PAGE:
“The development and progress of these groups, along with lessons learned along the way can then be used by the Government counterpart or indeed other organisations to ensure both the continuation of activities and to replicate the process long after RFLP has closed. RFLP can therefore be seen as a longer process. The first four years from 2009 to 2013 are implemented by the Food and Agriculture Organisation of the UN and funded by Spain, while after that, the process will be continued by local counterparts. Certainly, during the final year of the programme, we will very much focus on our ‘exit strategy’ that will see the handover to the Government, fisher organisations and communities.”
RFLP has also funded several intra-regional activities which are mainly aimed at higher Government policy level staff or instances where there has been a specific need for participants from one country to see activities in another country. At an instance, RFLP supported the attendance of a total of nine senior Government staff and Ministers from five RFLP countries, namely Cambodia, Indonesia, Philippines, Timor-Leste and Viet Nam at the ASEAN Ministerial Aquaculture for Food Security, Nutrition and Economic Development workshop in Colombo in July 2011. On a smaller scale the programme has also supported visits, such as a group from Viet Nam travelling to Indonesia, as they were specifically interested in seeing an auction system in action which they also wished to establish.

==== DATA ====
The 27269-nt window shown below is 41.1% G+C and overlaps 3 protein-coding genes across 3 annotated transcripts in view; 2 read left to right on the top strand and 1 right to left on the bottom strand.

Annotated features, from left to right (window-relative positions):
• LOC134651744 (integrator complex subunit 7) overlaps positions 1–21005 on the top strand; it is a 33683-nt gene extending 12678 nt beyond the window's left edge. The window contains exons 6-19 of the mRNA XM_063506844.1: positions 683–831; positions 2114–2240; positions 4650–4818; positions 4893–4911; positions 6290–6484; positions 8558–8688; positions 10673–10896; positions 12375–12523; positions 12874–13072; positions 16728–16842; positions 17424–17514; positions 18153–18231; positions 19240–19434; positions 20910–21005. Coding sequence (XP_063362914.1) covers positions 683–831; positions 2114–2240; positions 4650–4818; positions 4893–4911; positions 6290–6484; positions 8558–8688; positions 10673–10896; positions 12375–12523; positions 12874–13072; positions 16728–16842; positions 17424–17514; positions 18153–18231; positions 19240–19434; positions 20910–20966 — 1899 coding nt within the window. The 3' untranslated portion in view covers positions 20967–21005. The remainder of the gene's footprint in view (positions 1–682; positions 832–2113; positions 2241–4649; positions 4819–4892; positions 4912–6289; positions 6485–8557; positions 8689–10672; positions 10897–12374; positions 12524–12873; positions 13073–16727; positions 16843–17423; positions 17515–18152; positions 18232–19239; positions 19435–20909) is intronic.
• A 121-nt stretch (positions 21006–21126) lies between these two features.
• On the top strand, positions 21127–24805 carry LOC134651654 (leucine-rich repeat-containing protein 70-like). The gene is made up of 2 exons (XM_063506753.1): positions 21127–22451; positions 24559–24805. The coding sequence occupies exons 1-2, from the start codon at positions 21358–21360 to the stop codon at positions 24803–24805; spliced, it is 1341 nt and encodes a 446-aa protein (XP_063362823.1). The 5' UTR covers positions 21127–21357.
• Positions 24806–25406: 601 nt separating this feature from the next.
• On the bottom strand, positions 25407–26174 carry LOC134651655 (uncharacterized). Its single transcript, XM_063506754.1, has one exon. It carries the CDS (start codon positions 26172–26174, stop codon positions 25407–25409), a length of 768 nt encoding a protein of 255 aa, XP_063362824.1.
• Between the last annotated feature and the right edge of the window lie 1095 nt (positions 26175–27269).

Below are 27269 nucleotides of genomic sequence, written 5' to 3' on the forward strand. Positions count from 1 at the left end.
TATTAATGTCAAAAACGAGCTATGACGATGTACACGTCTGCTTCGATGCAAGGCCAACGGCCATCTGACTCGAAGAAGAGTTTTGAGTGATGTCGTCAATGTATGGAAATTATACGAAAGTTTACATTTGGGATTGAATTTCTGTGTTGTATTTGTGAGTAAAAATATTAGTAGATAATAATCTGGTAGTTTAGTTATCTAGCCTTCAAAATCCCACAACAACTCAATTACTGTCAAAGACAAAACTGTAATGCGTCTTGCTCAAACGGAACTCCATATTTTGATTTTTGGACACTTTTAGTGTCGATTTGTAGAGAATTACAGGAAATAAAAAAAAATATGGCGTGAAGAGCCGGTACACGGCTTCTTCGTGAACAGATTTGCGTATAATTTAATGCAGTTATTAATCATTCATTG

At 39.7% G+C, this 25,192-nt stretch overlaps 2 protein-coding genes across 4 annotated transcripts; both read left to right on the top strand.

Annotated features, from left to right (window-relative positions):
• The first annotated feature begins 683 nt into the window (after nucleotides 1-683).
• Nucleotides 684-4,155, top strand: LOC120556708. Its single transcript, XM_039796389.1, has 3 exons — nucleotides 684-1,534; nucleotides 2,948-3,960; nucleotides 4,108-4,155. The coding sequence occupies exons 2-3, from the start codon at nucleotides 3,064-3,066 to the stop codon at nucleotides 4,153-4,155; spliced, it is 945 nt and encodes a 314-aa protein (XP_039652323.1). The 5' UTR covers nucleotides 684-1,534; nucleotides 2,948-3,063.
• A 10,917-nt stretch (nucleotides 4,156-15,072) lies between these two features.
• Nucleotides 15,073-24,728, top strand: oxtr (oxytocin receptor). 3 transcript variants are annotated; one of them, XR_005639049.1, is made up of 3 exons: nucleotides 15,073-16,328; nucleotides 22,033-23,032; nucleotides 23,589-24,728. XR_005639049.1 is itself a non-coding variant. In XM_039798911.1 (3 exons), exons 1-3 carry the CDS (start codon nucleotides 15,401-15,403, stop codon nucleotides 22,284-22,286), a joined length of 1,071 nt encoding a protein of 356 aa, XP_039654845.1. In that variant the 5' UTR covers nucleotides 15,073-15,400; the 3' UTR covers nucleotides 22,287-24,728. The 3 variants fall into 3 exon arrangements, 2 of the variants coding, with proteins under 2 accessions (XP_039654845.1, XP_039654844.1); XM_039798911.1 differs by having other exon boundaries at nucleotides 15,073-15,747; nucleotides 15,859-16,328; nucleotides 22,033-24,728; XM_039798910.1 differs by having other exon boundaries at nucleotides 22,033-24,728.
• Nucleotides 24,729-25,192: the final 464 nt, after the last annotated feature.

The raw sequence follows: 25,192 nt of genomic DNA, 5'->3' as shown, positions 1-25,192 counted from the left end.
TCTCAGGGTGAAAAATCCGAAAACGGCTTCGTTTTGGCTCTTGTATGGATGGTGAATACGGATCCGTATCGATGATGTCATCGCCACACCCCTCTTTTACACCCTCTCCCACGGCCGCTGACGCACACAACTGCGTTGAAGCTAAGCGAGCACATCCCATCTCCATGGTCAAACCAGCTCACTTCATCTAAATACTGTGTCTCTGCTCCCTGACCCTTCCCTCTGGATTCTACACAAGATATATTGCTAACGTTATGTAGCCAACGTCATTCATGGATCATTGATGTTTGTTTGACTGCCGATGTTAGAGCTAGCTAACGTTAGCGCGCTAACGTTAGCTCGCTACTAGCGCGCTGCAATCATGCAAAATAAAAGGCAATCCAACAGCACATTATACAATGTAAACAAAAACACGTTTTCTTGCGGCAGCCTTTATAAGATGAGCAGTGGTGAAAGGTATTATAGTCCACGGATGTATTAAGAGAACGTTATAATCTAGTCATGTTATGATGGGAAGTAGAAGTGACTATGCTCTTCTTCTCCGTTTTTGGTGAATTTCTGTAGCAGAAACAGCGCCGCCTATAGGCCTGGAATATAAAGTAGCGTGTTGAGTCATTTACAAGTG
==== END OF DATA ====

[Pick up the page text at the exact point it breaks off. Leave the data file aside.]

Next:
RFLP activities cover five broad areas such as co-management of resources between communities and governments, safety at sea, improving post harvest activities, strengthening and diversifying livelihoods and enhancing access to micro-finance services.
“The situation in each country is very different. For example, in Sri Lanka, there has been a very good progress in creating better access to microfinance where we have helped establish the Fish Finance Network, which brings together over 30 fisheries societies and marks the first time that such an organisation has been formed for fishing communities. We also pioneered the launch of micro-insurance for fishers, again a first in Sri Lanka. In other countries, progress may have been different in other areas. In addition, often activities in different countries may be starting from very different levels. For example, co-management of resources in the Philippines is already quite well developed while in other countries it is relatively a new concept,” Needham said.
Although RFLP is a regional programme, there exists no racial consideration between countries and comparing progress between countries is also not considered.
Pix courtesy FAO